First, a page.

More pickleball courts open in the city as Chicago hosts APP Pro Tour

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Pickleball is America’s fastest growing sport five years in a row now, according to the Sports and Fitness Industry Association which says pickleball participation nearly doubled last year.

2023 SFIA Topline Participation Report Now Availabile

“You can just bring a paddle. It’s very social, open play. That’s why I think it’s growing so fast and why it’s such a great sport,” says Chicago resident Nick Gavriols.

Now there are more courts opening in Chicago.

“I think it’s awesome. The courts are in great condition, great shape. It’s so convenient in the middle of the city,” says Alex Delecroix of Chicago.

Just this week, 11 pop-up pickleball courts opened at Lincoln Yards.

“We now have 28 courts that we’re managing and over 40 that we’ve built and they’re full every night and weekend,” says Chris Hastings, President of Chicago Sport & Social Club

Chicago Sport and Social Club and Big City Pickle run pickleball courts in Lincoln Yards, Fulton Market and the Gold Coast.

“We’ve got over 5,000 players and we see that at least doubling if not tripling in the next couple of years. So we do expect to build more courts to meet that demand throughout the city,” says Hastings.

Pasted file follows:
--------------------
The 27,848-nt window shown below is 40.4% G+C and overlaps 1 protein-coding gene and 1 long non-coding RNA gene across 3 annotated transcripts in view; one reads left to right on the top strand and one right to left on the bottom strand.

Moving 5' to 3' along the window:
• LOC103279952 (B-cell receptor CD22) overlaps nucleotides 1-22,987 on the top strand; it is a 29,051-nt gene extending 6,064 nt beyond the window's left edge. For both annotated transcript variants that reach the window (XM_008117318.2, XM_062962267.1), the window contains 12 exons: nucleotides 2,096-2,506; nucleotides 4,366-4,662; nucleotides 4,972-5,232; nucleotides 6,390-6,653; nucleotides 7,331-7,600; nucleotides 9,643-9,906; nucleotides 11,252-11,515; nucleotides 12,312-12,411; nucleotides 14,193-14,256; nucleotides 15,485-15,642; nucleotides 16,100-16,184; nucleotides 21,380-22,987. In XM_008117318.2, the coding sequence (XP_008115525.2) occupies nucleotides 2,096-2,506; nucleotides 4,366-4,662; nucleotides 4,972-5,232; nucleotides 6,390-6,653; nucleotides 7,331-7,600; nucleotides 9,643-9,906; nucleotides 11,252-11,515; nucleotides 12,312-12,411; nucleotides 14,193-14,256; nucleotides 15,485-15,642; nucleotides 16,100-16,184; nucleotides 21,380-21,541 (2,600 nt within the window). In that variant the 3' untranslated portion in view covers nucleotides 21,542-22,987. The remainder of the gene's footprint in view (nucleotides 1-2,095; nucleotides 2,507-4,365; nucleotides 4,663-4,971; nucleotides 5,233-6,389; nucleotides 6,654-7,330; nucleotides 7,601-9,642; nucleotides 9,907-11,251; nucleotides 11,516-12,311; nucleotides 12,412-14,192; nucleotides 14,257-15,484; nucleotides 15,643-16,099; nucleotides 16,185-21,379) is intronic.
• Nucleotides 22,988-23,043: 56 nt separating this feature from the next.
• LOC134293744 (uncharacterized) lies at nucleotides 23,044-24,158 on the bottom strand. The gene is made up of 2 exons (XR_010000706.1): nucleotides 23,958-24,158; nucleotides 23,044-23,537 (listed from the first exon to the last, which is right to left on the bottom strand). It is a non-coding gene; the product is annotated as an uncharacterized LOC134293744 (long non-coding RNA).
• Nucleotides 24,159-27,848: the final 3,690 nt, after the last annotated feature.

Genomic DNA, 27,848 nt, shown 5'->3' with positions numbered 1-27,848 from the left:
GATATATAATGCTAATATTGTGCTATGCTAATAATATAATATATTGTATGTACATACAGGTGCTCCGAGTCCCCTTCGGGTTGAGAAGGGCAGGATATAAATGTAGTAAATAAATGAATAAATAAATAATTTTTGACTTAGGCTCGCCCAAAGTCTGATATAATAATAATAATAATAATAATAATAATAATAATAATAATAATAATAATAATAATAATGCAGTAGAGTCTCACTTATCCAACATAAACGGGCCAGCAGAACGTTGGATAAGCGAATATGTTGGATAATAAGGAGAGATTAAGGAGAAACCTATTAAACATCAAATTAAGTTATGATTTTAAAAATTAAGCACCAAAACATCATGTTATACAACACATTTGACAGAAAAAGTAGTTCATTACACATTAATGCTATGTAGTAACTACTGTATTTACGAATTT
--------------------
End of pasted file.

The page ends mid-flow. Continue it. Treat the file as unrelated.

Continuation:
Anyone can rent a court at

The Association of Pickleball Players Tour will host the APP Chicago Open this week in Highland Park.

“This is going to be the biggest ever pickleball tournament in Chicago history. We have more than 800 players coming to compete,” says Tom Webb, Chief Marketing Officer of APP.

You can buy tickets or stream Saturday and Sunday’s championships on ESPN.

“We have some of the world’s best pickleball pros competing and hundreds of amateurs who are coming out to take part,” says Webb,

Tess Caruso played in last year’s APP Chicago Open and also coaches pickleball. 

She says anyone can become good at the sport.

“You can be a good player at any age. I’ve lost to 16 year olds and I lost to 86 year olds. It really just is available to all age groups and all skill levels. So I think it’s just really inviting and inclusive,” says Caruso.

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